Trouble breathing or frequent coughing can be a sign that your dog has roundworms. These issues are occurring because of roundworm larvae in the respiratory system.8If the coughing is soft and deep, that could be an indication of a heartworm issue.9 Whatever the case, if your pup is showing signs of breathing problems, including frequent coughing, it’s time for a trip to the vet.

8. Bloody Stool

A dog passing tarry, bloody stools could have hookworms.10Bloody stools can also be a sign of colitis – an inflammation of the intestinal wall. This is sometimes caused by a whipworm infestation.11

Types of Dog Worms

Unfortunately, dogs are susceptible to worm infestations. Most of these will be relatively minor, unless the dog has a weakened immune system, or if an infestation is severe. Here are just some of the more common types of worms in dogs:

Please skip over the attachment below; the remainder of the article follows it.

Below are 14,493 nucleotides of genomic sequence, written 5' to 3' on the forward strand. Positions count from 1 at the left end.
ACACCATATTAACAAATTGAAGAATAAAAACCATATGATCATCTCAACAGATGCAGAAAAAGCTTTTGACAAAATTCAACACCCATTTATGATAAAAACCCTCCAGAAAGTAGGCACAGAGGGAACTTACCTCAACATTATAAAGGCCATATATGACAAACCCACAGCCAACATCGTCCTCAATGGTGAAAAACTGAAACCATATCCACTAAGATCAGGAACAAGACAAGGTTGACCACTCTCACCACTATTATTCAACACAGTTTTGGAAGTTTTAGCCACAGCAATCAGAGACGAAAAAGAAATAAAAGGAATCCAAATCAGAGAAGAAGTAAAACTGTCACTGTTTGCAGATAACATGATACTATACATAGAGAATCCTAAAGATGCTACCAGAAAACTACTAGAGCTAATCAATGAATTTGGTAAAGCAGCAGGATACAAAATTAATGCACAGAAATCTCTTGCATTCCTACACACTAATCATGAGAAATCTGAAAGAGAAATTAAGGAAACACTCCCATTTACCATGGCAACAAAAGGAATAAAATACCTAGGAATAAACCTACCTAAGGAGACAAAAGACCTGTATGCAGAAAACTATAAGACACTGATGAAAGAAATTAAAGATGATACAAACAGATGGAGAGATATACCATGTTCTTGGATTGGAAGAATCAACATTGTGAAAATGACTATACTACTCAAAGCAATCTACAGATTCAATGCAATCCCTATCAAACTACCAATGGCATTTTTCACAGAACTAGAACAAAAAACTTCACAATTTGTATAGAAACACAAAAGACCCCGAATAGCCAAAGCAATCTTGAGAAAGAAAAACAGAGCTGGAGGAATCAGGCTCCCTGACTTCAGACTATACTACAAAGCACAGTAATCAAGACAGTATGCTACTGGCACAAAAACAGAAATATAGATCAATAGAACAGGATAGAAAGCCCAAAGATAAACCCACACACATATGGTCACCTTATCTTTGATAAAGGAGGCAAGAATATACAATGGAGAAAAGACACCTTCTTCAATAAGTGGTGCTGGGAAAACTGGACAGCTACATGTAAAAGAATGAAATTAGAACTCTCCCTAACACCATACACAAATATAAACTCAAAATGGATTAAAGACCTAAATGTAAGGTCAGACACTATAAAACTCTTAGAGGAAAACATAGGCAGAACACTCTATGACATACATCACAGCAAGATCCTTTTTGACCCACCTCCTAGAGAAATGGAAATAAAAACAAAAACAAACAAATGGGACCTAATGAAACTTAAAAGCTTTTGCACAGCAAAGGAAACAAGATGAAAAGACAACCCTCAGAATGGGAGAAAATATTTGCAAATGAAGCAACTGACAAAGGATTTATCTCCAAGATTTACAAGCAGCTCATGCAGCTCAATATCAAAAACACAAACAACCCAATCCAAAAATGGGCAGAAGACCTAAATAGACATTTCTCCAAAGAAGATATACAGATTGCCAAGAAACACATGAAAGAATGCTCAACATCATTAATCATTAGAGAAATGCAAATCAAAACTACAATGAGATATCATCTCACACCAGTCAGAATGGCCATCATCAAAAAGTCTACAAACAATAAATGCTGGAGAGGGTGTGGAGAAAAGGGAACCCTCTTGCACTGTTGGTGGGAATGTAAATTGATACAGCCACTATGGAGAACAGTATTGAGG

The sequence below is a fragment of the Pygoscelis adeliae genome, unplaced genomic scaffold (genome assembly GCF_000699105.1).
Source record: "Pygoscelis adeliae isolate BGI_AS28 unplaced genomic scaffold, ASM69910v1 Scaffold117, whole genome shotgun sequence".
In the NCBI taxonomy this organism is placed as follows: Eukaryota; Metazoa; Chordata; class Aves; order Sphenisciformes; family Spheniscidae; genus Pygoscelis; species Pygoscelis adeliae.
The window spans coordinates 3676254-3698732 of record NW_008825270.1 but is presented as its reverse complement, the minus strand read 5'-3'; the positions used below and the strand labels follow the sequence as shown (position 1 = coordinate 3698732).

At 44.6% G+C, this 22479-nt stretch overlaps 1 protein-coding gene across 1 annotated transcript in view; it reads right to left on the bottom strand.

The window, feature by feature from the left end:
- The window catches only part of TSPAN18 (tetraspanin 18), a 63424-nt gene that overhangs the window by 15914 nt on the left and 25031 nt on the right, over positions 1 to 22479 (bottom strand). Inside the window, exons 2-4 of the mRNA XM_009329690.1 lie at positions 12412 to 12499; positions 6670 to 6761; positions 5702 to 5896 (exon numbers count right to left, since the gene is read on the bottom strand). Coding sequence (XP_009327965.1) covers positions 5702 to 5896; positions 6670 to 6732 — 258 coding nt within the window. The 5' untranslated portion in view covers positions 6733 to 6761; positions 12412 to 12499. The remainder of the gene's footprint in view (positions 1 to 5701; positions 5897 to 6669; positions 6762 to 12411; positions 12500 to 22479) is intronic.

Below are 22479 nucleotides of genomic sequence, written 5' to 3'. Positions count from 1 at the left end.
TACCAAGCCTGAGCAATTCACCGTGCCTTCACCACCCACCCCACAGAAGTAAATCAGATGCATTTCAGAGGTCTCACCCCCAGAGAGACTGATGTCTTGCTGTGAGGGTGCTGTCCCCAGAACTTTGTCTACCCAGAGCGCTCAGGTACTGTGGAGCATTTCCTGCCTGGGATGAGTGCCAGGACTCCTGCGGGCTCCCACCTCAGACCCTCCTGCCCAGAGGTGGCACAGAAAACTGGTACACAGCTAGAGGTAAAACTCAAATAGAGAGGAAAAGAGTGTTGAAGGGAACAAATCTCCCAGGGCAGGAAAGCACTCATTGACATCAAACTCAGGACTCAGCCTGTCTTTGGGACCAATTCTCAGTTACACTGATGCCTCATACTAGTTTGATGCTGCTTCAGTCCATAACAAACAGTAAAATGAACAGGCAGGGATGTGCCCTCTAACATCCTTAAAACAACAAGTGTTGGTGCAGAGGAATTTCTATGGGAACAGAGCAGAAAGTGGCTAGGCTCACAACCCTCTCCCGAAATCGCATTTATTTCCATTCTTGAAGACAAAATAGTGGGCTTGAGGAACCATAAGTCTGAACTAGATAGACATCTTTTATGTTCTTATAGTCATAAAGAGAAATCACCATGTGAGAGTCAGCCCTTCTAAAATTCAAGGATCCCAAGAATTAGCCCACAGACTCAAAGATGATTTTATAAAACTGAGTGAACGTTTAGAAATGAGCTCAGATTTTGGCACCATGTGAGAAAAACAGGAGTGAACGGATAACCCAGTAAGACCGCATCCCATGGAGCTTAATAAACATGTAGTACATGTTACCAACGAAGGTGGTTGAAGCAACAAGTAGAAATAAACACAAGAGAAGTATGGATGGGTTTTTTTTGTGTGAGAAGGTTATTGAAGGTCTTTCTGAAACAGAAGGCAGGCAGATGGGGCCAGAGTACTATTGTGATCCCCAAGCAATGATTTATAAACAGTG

· Whipworms

Whipworms will usually reside in a dog’s large intestine. A heavy infestation can lead to inflammation of the intestinal wall. Whipworm infections can be tough to diagnose because the female worms only lay eggs periodically. A veterinarian may have to take multiple fecal samples in order to obtain a definitive diagnosis.12

· Tapeworms

Tapeworms usually infect a dog through lice or fleas. These worms usually live in the small intestine of your pet, taking nutrients that they need.13

· Hookworms

Hookworms are especially common in puppies. They can even infect a puppy while they are still in the womb. It’s very common for a hookworm infestation to occur within the first month or two after the puppy is born. Like tapeworms, hookworms live in the small intestine. But they can be even more dangerous because they ingest a puppy’s blood. If an infestation is severe enough, a puppy could suffer life-threatening anemia.14

· Roundworms

This is the most common type of worm that affects dogs. Most puppies have this worm. They either get them before they are born, or through the milk of the mother.15

 · Heartworms

The heartworm is probably the most dangerous type of parasite that can affect a dog. Mosquitoes carry these worms, and they infect dogs through a bite. A heartworm infestation can be fatal. Not only do heartworms cause heart problems, they can also affect your dog’s kidney and liver.16

How to Prevent Worms in Dogs